How To Build A “Sports Grass” Lawn?
More and more homeowners are realizing how difficult it can be to have an attractive home lawn and a satisfactory play surface for kid’s outdoor games at the same time.
It’s a fact, many turf grass varieties just won’t stand up to the foot traffic, wear and tear created by playing sports on the lawn.
Before the advent of artificial turf, grounds keepers battled to maintain playing surfaces and minimize the mud that accompanies a thin, beat up turf area. At times, in desperation, turf managers would plant quick germinating ryegrass on Saturday morning after a particularly damaging Friday night game played in the rain, in the hope that at least some of the seed will germinate before next week’s game! The truth is, it rarely happened; one week is simply not enough time.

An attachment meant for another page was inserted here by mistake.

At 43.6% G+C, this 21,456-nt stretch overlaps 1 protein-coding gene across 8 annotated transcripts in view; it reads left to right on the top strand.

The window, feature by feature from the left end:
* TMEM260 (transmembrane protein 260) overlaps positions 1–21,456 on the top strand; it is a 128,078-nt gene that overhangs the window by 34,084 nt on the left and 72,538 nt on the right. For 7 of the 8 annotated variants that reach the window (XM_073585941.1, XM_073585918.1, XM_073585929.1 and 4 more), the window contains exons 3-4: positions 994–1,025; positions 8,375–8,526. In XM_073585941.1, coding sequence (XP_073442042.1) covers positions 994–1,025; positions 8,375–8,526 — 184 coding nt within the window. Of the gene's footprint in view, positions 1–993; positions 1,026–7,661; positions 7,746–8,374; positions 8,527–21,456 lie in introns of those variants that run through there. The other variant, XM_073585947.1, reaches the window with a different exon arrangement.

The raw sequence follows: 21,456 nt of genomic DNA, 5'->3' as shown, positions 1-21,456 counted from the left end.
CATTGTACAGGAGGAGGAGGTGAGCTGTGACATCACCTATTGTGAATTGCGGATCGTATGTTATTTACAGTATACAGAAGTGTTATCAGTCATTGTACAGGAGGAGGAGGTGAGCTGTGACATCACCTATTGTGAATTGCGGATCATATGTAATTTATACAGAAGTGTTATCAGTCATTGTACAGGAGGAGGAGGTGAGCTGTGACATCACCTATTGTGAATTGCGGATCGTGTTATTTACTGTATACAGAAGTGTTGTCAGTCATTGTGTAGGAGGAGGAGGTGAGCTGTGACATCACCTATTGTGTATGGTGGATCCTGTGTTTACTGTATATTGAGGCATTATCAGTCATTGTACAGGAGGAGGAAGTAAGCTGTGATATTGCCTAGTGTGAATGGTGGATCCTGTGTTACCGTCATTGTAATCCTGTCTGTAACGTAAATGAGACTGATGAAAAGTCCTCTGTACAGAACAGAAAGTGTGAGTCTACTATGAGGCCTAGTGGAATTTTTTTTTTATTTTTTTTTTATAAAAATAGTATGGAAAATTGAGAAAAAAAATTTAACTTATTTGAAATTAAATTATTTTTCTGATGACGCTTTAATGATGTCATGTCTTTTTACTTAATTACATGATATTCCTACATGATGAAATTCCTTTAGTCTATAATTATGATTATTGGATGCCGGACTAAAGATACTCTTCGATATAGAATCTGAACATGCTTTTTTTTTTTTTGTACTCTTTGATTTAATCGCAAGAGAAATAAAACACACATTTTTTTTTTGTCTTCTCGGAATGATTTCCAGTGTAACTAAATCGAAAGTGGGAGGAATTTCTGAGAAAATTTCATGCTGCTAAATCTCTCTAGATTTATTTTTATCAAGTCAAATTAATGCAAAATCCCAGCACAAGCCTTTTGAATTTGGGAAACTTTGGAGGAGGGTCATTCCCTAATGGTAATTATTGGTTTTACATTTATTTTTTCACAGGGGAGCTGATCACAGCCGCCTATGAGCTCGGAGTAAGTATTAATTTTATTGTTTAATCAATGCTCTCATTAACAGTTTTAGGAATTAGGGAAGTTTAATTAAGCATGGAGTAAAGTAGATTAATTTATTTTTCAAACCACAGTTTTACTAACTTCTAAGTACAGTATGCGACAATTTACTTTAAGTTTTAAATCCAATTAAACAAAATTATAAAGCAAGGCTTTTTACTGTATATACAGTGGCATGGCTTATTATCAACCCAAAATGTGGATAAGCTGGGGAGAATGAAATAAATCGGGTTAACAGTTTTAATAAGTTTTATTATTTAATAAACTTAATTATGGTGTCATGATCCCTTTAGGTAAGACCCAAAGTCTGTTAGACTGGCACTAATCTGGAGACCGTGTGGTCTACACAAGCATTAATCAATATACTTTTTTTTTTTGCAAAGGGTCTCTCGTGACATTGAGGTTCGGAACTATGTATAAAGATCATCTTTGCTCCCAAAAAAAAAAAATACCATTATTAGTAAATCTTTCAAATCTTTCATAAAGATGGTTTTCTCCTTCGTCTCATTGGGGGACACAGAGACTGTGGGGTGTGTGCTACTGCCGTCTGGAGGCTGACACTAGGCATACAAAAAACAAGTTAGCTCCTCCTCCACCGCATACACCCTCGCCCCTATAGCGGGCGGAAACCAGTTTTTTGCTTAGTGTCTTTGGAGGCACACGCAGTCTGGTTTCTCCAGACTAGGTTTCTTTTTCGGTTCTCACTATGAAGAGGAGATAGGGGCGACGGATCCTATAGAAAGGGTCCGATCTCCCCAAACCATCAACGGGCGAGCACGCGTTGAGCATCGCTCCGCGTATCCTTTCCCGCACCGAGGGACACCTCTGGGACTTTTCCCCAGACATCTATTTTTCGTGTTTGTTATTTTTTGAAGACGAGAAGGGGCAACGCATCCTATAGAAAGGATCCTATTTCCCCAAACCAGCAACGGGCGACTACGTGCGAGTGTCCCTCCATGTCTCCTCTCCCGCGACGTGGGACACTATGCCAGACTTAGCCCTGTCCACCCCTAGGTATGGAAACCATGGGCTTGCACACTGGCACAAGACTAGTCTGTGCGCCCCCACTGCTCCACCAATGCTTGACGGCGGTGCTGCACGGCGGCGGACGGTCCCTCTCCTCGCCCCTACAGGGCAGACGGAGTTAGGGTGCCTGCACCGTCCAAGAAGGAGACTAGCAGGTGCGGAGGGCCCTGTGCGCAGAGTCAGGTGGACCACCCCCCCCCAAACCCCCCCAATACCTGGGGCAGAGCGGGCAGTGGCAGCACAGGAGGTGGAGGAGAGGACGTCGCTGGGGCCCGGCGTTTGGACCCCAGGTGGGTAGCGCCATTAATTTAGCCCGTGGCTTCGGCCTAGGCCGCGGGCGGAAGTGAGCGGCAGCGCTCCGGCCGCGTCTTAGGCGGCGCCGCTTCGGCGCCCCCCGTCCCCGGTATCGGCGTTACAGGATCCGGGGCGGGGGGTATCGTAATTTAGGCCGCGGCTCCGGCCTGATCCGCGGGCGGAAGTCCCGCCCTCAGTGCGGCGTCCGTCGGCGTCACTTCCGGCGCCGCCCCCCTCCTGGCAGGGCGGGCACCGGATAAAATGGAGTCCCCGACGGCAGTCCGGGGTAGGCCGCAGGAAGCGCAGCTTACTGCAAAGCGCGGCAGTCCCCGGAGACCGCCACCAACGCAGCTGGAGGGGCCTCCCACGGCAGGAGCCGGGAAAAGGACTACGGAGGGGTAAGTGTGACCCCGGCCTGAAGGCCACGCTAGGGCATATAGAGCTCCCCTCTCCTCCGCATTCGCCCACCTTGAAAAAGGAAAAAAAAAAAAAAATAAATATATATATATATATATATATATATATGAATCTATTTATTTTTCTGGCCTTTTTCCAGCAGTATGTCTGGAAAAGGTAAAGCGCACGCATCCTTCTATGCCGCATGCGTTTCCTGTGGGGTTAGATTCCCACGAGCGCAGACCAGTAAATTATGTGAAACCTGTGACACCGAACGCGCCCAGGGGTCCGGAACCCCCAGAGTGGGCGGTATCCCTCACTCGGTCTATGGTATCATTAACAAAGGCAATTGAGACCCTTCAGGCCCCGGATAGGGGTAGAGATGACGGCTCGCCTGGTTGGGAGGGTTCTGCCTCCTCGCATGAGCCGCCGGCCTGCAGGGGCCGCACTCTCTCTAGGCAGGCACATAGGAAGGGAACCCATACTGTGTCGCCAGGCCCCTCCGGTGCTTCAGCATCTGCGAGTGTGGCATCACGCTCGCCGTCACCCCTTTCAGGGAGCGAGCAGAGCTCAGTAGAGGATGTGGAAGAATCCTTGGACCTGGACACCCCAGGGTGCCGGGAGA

So, how do you maintain a lawn of “sports grass”? Can it be done?
The simple answer is, sometimes. Your first decision will be deciding whether to seed or sod the lawn area. Sod is fast but, without time to develop roots deep in the soil, it can be torn up before the first, first down!
Seed takes time to germinate but, once established will endure more foot traffic and stress. And, if you’ve planted Kentucky bluegrass, even damaged turf can repair itself to some degree. Combine that with over-seeding with quick-germinating ryegrass during the growing season and you have at least a partial solution.
Part of the decision rests with the schedule requirements. If you have several months to build the turf, you have more options. If you need instant turf, good luck! Most turf managers will agree, there is no magic bullet answer to creating a ‘sports grass’ lawn quickly. If that is the requirement, your best option is artificial turf. Not an inexpensive choice, at least you will have a safer, more aesthetically pleasing playing surface.
For step by step directions on how to build a ‘sports grass’ turf area, click here.
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